Yeah hang on I think it’s time for some charts. Like these ones, which ranked various substances by various forms of harm, and put alcohol as the most harmful, ahead of heroin and crack. (On the other hand, crack is ranked twice as harmful as powder cocaine. Hmm.) Or this one, where alcohol is ranked fifth most harmful, moderately safer than cocaine. Or this chart on active/legal dosage that puts alcohol off to the right, second only to heroin in risk of overdose.
I would hardly call heroin and cocaine safe, but alcohol is more dangerous than you’d think given its availability, and we regard it as little more than a fun beverage. Have a glass of wine with dinner, have a beer to relax in the evening, take shots with your broworkers, cook with vodka.
Did you know that:
…within the first 1 to 2 years of use, an estimated 5 to 6 percent of cocaine users develop the clinical syndrome of cocaine dependence (Wagner and Anthony 2001). An estimated one in six cocaine users had developed cocaine dependence within 10 to 20 years of initial cocaine use (Anthony et al. 1994; Wagner and Anthony 2002).
Six percent? I sure didn’t. Cocaine is generally listed as really really habit-forming, so I was under the impression that you take it a couple times and you are doomed forever. These are not the harrowing statistics I was expecting. Meanwhile, various sources put alcohol dependence at anywhere from 1 in 12 to 1 in 3 adults in the US. That’s not adults who drink; that’s all adults.
The point is not that we should ban alcohol (again), but that our perceptions of drugs are heavily colored by cultural influences. Consider that cigarette smoking has been on a steady decline for decades; not because it’s ever been made illegal, but because it’s becoming less appealing culturally. Or look at the recent push for decriminalizing/legalizing pot — the drug hasn’t gotten any more or less dangerous, but perceptions of it have changed.
So, again, drug policy is largely informed by factors that have nothing to do with the drugs themselves. If we truly only cared about danger, we’d legalize everything safer than alcohol, or at the very least the consistently safest ones like ecstasy and LSD. We certainly wouldn’t keep cannabis on Schedule I, the list of drugs with “no medicinal value but a high potential for abuse”, when it’s frequently used medically and is about as habit-forming as caffeine. (You know, the thing that half the population ingests orally on a daily basis, and that we put in beverages we give to children.)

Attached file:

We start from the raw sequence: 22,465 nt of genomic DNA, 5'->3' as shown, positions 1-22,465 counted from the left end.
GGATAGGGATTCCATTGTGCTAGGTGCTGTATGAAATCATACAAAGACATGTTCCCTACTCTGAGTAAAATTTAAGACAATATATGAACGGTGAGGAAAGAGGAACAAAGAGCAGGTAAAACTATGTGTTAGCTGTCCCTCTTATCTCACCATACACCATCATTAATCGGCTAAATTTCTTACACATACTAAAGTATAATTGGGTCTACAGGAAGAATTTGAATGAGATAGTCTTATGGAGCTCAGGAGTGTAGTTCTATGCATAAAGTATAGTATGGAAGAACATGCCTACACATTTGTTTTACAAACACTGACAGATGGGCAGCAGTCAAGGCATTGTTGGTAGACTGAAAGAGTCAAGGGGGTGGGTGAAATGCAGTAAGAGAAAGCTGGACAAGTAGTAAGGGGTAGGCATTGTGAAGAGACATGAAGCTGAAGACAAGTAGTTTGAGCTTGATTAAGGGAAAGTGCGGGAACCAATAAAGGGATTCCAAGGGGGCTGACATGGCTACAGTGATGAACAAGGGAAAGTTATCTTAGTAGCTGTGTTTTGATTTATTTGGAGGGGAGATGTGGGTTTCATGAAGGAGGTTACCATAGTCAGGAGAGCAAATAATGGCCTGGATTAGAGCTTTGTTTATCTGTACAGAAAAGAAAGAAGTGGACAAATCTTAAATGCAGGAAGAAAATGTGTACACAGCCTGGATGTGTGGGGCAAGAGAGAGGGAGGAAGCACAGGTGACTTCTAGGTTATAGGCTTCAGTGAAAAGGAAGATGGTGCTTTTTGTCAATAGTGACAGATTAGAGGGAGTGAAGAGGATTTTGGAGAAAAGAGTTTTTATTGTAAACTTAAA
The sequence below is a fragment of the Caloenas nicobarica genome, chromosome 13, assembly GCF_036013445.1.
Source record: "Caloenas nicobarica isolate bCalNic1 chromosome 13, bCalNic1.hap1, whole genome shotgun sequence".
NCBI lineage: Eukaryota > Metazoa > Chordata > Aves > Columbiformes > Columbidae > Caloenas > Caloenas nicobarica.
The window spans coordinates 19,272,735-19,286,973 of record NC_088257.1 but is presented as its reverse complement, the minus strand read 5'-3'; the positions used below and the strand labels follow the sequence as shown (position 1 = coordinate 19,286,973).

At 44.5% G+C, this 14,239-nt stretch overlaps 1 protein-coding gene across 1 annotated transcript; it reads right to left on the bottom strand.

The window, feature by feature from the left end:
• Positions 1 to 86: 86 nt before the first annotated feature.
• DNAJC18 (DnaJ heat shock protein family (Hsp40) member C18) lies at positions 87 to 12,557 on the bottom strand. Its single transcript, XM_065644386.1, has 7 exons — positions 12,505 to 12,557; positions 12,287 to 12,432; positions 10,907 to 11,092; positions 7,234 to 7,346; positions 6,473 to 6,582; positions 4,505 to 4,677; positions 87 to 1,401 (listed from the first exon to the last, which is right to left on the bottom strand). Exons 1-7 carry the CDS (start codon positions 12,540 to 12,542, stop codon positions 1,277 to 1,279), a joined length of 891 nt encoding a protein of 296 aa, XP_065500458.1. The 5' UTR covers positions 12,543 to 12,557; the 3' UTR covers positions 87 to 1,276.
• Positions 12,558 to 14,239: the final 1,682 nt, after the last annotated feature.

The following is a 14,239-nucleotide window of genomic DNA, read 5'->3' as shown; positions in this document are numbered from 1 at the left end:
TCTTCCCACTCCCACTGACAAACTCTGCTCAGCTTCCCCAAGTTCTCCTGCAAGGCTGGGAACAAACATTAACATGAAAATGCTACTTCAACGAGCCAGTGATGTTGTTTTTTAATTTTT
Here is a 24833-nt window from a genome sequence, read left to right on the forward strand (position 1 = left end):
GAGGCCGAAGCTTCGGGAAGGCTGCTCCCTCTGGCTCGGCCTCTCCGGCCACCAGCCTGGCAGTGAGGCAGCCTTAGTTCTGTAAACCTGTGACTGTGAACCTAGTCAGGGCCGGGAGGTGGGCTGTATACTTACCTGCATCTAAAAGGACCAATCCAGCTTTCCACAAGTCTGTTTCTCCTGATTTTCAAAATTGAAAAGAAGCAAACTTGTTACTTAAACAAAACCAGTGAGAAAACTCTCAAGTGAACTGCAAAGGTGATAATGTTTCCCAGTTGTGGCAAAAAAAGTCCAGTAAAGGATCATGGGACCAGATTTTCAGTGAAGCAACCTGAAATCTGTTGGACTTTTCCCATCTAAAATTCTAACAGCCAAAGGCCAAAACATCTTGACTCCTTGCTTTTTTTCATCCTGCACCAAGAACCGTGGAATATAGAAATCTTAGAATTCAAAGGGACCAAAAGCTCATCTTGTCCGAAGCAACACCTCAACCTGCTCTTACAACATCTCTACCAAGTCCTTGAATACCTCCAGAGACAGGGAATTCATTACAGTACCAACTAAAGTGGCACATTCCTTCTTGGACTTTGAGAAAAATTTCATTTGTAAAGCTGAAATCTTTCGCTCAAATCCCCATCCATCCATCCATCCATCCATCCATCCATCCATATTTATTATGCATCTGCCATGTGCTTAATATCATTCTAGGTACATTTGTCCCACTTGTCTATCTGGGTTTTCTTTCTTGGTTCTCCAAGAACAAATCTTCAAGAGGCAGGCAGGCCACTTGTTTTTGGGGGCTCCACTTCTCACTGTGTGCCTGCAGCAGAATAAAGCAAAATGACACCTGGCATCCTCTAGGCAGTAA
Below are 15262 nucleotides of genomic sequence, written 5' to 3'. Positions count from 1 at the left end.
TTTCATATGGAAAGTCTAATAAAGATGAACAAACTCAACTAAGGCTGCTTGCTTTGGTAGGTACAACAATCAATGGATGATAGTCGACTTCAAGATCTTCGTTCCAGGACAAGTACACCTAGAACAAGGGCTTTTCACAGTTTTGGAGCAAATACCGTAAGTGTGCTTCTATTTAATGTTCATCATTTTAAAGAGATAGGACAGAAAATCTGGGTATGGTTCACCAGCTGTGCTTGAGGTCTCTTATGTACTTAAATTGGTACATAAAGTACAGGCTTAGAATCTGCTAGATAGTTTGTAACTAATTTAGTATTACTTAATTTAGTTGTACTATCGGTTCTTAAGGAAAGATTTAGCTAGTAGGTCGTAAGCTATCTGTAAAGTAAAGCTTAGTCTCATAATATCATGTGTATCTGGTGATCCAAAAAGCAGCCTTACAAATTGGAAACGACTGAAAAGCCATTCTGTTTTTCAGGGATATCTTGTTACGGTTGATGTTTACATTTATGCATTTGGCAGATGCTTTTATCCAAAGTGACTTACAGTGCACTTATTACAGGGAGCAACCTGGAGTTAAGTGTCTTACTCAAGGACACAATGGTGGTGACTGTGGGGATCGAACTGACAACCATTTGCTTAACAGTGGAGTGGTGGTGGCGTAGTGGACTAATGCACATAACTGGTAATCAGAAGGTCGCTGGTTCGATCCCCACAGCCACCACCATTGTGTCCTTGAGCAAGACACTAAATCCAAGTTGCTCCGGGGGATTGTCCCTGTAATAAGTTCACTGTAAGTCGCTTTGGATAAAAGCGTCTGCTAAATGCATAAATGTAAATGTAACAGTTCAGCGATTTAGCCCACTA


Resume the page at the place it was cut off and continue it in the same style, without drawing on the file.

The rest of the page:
We might also take note that banning all known recreational drugs drives people to invent unknown ones, like bath salts.
And if our goal is really to reduce dependence on drugs, remember the Rat Park experiment, in which a population of rats in a stimulating happy rat world actively avoided water laced with habit-forming drugs, and isolated rats who had been heavy users of the drugged water gave it up once they were moved into the utopia. Then consider the stereotypes about people who become addicted to illegal drugs. What kind of environments are those people in? Are they happy and stimulated and surrounded by people who love them? Or are they poor, homeless, unemployed, stressed, discriminated against, ostracized, isolated, purposeless, and otherwise miserable?
Maybe we should’ve spent that trillion dollars on making the US a better place to live, rather than on banning the things people use to escape when it’s not. What a fucking concept.